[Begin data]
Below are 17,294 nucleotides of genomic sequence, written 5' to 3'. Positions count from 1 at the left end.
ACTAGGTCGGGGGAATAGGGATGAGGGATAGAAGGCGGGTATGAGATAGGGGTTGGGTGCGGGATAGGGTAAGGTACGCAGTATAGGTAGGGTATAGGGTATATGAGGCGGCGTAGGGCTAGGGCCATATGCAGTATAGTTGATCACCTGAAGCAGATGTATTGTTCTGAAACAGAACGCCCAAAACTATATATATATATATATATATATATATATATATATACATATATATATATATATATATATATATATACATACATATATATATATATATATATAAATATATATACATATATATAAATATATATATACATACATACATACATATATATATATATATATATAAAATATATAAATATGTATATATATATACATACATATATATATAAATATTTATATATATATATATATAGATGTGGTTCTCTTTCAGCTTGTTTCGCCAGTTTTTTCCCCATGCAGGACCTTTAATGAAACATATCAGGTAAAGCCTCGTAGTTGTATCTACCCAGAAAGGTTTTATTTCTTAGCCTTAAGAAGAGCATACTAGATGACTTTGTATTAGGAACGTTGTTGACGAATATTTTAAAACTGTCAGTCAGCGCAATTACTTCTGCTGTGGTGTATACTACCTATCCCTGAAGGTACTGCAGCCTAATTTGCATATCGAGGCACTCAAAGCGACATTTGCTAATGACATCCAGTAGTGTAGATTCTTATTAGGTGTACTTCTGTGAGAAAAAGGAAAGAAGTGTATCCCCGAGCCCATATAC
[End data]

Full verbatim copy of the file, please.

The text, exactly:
Below are 17,294 nucleotides of genomic sequence, written 5' to 3'. Positions count from 1 at the left end.
ACTAGGTCGGGGGAATAGGGATGAGGGATAGAAGGCGGGTATGAGATAGGGGTTGGGTGCGGGATAGGGTAAGGTACGCAGTATAGGTAGGGTATAGGGTATATGAGGCGGCGTAGGGCTAGGGCCATATGCAGTATAGTTGATCACCTGAAGCAGATGTATTGTTCTGAAACAGAACGCCCAAAACTATATATATATATATATATATATATATATATATATACATATATATATATATATATATATATATATACATACATATATATATATATATATATAAATATATATACATATATATAAATATATATATACATACATACATACATATATATATATATATATATAAAATATATAAATATGTATATATATATACATACATATATATATAAATATTTATATATATATATATATAGATGTGGTTCTCTTTCAGCTTGTTTCGCCAGTTTTTTCCCCATGCAGGACCTTTAATGAAACATATCAGGTAAAGCCTCGTAGTTGTATCTACCCAGAAAGGTTTTATTTCTTAGCCTTAAGAAGAGCATACTAGATGACTTTGTATTAGGAACGTTGTTGACGAATATTTTAAAACTGTCAGTCAGCGCAATTACTTCTGCTGTGGTGTATACTACCTATCCCTGAAGGTACTGCAGCCTAATTTGCATATCGAGGCACTCAAAGCGACATTTGCTAATGACATCCAGTAGTGTAGATTCTTATTAGGTGTACTTCTGTGAGAAAAAGGAAAGAAGTGTATCCCCGAGCCCATATAC